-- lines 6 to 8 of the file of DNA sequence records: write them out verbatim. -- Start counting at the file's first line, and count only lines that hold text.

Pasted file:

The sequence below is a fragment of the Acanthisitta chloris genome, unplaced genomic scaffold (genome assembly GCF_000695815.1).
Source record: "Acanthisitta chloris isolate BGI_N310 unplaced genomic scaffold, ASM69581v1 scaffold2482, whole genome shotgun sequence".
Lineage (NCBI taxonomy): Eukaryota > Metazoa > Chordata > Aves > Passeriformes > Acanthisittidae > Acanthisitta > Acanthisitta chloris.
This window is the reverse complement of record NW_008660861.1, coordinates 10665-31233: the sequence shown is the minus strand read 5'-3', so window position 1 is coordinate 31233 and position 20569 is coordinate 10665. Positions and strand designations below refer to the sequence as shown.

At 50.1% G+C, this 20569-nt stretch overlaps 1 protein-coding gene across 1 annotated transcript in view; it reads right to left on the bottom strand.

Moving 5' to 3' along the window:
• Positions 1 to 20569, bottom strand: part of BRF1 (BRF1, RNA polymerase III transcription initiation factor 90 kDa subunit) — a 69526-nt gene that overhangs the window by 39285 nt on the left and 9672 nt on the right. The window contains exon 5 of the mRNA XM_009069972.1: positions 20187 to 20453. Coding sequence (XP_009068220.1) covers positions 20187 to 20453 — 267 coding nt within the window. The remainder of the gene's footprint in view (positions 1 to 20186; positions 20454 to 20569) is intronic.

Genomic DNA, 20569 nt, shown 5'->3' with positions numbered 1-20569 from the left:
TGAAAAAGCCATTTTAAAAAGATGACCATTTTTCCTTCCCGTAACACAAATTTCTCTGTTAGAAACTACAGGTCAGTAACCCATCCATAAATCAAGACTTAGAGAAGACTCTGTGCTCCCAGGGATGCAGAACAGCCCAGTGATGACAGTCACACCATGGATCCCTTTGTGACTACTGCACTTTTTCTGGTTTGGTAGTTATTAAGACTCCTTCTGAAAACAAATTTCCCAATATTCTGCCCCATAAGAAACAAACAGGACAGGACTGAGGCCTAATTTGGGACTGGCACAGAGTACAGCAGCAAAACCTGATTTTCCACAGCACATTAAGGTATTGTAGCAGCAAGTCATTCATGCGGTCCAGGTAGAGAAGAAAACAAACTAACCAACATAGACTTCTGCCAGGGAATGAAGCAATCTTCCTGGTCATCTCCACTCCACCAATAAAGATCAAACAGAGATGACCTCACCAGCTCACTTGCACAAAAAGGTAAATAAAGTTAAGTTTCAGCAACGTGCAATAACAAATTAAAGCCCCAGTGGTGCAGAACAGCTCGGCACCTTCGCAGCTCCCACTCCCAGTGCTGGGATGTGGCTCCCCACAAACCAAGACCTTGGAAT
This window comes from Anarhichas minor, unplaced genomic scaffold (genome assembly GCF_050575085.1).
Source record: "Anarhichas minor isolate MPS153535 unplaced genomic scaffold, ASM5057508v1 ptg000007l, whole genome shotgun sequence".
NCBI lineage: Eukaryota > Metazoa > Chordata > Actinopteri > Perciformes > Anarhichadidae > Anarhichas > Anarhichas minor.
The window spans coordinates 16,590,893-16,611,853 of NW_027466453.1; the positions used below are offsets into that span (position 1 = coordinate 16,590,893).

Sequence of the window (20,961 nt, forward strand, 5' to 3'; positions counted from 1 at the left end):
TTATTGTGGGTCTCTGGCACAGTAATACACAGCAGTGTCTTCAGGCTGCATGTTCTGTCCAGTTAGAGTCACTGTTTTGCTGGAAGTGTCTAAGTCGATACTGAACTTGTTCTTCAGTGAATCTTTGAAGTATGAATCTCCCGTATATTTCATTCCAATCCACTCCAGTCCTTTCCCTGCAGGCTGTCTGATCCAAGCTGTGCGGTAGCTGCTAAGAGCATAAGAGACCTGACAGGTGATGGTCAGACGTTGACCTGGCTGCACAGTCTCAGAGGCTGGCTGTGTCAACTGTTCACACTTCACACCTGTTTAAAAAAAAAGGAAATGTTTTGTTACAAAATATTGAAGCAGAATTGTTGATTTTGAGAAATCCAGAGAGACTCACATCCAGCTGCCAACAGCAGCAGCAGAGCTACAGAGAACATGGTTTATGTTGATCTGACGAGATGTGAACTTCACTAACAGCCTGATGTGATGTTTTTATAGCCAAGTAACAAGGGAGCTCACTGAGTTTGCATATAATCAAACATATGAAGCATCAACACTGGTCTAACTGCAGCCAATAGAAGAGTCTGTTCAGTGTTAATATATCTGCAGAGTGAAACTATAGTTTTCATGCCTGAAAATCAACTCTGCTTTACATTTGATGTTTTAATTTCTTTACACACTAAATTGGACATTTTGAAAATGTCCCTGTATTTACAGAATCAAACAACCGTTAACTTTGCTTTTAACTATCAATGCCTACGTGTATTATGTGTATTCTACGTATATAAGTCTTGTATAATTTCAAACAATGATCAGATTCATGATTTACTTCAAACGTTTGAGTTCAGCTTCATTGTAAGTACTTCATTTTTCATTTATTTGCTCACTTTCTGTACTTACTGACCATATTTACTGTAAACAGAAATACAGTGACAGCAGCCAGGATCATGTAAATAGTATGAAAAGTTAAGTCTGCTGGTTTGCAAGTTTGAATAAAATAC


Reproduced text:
Moving 5' to 3' along the window:
• Positions 1 to 20569, bottom strand: part of BRF1 (BRF1, RNA polymerase III transcription initiation factor 90 kDa subunit) — a 69526-nt gene that overhangs the window by 39285 nt on the left and 9672 nt on the right. The window contains exon 5 of the mRNA XM_009069972.1: positions 20187 to 20453. Coding sequence (XP_009068220.1) covers positions 20187 to 20453 — 267 coding nt within the window. The remainder of the gene's footprint in view (positions 1 to 20186; positions 20454 to 20569) is intronic.

Genomic DNA, 20569 nt, shown 5'->3' with positions numbered 1-20569 from the left: